As a kid, I loved fairy tales and Disney movies. The beautiful princesses dancing about in their long, flowing gowns put me in a state of fantasy for hours. The images and messages of those old stories stayed with me and influenced the way I viewed the world around me.
The story of Snow White, with her wicked stepmother and those 7 dwarves, has been interpreted in different movies over the years. When the stepmother/queen stood before her magic looking glass, the sound of her voice echoed in my head. “Mirror, mirror on the wall, who’s the fairest of them all?” While growing up on fantasy, books, and cartoons, I realized there was a big difference between the princesses I saw and read about and the little girl I was.
In contrast to the beautiful princesses I looked at growing up, I absolutely hated the way I looked. As a young teenager, I would sit at the mirror and count the pimples on my face, giving up after passing 25. Each red bump seemed like a mountain. They were an affront to my self-esteem and made my teens a terrible time. I felt like no one could see me behind all that redness.
Both of my sisters were of medium height and had nice figures. I, on the other hand was tall, flat-chested, and thin. I hated being taller than most of the kids in my class, and really disliked my skinny legs with the knobby knees. I felt self-conscious when I walked down the street, imaging everyone could see the boulder knees knocking against each other with each step. One of my cousins teased me, saying that if I stood behind a utility pole, I would disappear—except for those knees.
If it wasn’t my skinny legs or blemished face that got me down, I would agonize over the dandruff that coated my shoulders. Head & Shoulders wasn’t around yet, and I couldn’t brush off the flakes fast enough. During classes, my scalp itched, and as soon as I started scratching, it looked like snow falling all around me. When I oiled my scalp, my hair just looked dirty.
Besides the blemishes on my face, I had what at the time seemed like ugly brown spots. I was teased a lot for having freckles and never considered them a cute thing, not in the least. Going out in the sun seemed to only make them darker. No pretty girls I knew had freckles, so they seemed like one more terrible burden to bear on my face.
But nothing made me feel worse than the frequent appearance of a cold sore on my mouth. With absolute terror I would wake up one morning with a familiar tingling sensation on my lower lip. When I raced to the bathroom, there would be tiny white pimples, marking the beginning of yet another tortuous period. No matter what I did, the ugly blister dominated my face for at least two weeks. Two weeks during which I could not smile and lowered my head when talking. I used to wish I could drop into a hole until the nasty sore went away. No boy would ever consider kissing me once he’d seen that on my lip, and I was decades away from any effective remedies.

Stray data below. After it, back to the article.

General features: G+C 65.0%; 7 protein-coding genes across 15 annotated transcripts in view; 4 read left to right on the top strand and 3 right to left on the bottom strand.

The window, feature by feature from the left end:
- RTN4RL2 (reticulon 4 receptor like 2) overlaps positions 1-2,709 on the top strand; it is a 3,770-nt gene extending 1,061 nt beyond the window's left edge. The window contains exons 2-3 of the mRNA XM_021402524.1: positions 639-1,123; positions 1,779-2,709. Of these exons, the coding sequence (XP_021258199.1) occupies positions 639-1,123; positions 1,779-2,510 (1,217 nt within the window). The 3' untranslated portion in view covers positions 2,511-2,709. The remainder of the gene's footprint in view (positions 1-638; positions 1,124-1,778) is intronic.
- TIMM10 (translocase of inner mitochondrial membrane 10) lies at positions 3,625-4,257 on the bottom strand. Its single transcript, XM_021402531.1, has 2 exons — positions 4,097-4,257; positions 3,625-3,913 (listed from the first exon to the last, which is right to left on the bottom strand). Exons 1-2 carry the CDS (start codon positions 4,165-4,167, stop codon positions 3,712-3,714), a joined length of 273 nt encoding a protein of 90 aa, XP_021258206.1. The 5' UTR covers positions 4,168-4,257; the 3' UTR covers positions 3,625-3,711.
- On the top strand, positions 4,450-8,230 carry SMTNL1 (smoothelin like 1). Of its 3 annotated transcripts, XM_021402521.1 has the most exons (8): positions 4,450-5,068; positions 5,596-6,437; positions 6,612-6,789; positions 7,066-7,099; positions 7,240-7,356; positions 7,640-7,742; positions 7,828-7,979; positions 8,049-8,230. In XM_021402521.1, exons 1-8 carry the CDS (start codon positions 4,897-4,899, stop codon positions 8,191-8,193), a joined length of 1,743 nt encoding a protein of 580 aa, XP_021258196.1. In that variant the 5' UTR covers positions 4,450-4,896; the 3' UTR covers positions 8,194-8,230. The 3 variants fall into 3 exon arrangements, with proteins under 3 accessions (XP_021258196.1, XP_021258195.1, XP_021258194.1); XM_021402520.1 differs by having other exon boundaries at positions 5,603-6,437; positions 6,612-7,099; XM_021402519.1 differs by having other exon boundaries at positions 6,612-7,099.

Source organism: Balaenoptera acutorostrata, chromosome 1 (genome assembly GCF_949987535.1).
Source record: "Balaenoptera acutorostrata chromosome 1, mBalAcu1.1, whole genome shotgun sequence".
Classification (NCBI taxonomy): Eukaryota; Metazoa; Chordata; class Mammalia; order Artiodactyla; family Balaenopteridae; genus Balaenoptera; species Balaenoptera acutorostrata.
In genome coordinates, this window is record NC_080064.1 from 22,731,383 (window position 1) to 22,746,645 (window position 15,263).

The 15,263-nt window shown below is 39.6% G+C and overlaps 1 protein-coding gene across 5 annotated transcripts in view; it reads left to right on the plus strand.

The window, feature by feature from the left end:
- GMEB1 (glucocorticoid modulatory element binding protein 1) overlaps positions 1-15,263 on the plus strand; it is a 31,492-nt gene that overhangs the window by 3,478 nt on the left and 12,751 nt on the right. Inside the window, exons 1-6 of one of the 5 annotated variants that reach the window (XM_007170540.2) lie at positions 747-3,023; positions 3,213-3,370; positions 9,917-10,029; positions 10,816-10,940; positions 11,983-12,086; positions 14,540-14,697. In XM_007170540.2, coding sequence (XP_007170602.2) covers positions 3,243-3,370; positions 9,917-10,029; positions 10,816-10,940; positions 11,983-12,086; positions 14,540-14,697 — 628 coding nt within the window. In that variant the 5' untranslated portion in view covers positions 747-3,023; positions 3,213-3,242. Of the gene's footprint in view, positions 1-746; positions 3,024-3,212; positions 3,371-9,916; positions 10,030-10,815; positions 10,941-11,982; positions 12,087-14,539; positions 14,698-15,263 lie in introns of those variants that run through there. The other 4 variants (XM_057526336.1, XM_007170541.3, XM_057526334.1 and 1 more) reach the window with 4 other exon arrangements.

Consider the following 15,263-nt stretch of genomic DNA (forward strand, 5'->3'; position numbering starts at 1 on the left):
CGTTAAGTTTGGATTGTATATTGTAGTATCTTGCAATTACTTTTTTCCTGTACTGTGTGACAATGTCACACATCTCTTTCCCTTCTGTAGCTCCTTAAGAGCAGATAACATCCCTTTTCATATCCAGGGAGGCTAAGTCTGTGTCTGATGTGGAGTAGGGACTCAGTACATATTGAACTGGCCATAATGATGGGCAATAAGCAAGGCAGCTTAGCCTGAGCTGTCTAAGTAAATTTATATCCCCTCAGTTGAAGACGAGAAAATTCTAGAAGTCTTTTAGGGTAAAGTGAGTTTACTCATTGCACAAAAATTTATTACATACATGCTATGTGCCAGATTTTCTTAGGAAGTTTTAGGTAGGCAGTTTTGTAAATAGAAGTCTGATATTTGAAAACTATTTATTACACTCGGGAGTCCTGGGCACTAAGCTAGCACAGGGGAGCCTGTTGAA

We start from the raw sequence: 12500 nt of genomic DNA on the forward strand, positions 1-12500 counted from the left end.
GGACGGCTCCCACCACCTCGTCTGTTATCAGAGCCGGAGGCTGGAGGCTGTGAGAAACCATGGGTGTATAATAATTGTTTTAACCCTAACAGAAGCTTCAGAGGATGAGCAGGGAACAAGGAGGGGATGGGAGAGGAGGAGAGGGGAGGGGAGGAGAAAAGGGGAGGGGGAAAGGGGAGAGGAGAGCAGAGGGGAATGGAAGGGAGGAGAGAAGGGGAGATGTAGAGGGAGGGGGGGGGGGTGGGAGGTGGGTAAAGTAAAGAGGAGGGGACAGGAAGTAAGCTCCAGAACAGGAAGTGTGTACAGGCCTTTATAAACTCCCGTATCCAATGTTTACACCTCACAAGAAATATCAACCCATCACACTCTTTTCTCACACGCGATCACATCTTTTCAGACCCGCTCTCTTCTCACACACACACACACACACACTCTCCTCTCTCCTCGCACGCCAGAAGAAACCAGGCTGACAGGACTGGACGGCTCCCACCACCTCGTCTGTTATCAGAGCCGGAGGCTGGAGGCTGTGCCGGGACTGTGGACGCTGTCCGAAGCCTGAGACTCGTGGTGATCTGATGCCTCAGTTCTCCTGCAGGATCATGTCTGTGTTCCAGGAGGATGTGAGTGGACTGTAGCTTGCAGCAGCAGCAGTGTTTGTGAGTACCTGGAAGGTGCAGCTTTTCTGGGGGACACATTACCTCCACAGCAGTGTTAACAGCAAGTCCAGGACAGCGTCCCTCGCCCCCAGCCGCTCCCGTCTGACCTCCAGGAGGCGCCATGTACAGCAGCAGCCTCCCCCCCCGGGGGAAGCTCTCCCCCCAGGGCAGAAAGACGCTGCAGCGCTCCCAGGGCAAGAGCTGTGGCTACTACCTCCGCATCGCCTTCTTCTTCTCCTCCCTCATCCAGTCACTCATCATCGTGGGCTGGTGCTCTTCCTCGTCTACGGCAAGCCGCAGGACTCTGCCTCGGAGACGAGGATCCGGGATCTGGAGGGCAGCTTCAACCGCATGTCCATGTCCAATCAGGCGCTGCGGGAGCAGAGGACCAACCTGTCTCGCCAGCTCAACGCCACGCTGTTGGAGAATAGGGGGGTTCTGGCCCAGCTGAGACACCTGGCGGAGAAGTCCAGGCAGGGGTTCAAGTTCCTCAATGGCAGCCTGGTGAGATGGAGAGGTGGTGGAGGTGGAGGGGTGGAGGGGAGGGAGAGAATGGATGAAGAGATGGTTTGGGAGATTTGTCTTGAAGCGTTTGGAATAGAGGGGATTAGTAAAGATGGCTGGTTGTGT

Such were my teens and beyond. It wasn’t until I was in my 40s that I started to feel like I was attractive. And I was 50 before I had any real sense of self-confidence. Before that, no matter how many degrees I earned or what kinds of promotions I got, nothing restored the positive self-image that my physical imperfections took away.
Now here I am, about to turn 61, noticing new imperfections that threaten to haunt me. When did this wrinkled and sagging skin form on my upper arms? I suddenly see my grandmother’s arms coming out of my body. At the end of the arms are hands that have huge blood vessels criss-crossing the back, leaving blue-green lines weaving around the spindly bones sticking up from the base of each finger to my wrist, leaving valleys of skin between. What happened to the smooth hands I once had? And what is the deal with the ridges running down my fingernails? I smooth them out and before I know it, they come right back, until I just gave up wearing any nail polish.
When I stand under overhead florescent lights—the kind that are ubiquitous in work offices and store dressing rooms—I look suddenly older than I had just that morning in my bathroom. I turn and notice dark hairs at the corners of my mouth. The beginnings of a moustache. If I tilt my head back, I see one or two (or three) curly black or white hairs hanging from my chin. Yikes! I look as if I need to shave.
Further down my neck I see deep grooves going around my neck. The skin on my neck looks like it belongs to a woman twenty years older. I wishing I had worn a scarf so I could wrap it around my neck. Next, I open my mouth and am greeted by yellow-bordering-on-brown teeth. Though I spent thousands to fix my teeth and gums, the dingy color remained and shouted: this babe is OLD!
The difference between my youth and now is the undesired signs I see do not cripple my self-image any more. True, I would really like to do something about each of them (and when I have the money, I will), but I have a stronger sense of self than I did years ago. I don’t even wear makeup half the time (something I would never do in my 20s). I want to look my best, but my best beauty trick is a warm smile. One day I may feel the need to stop wearing sleeveless tops and may resort to turtleneck sweaters. But for now, I look at the wrinkles and sagging skin and even the not-white teeth, and I can still feel good about myself. Because this woman knows how to live!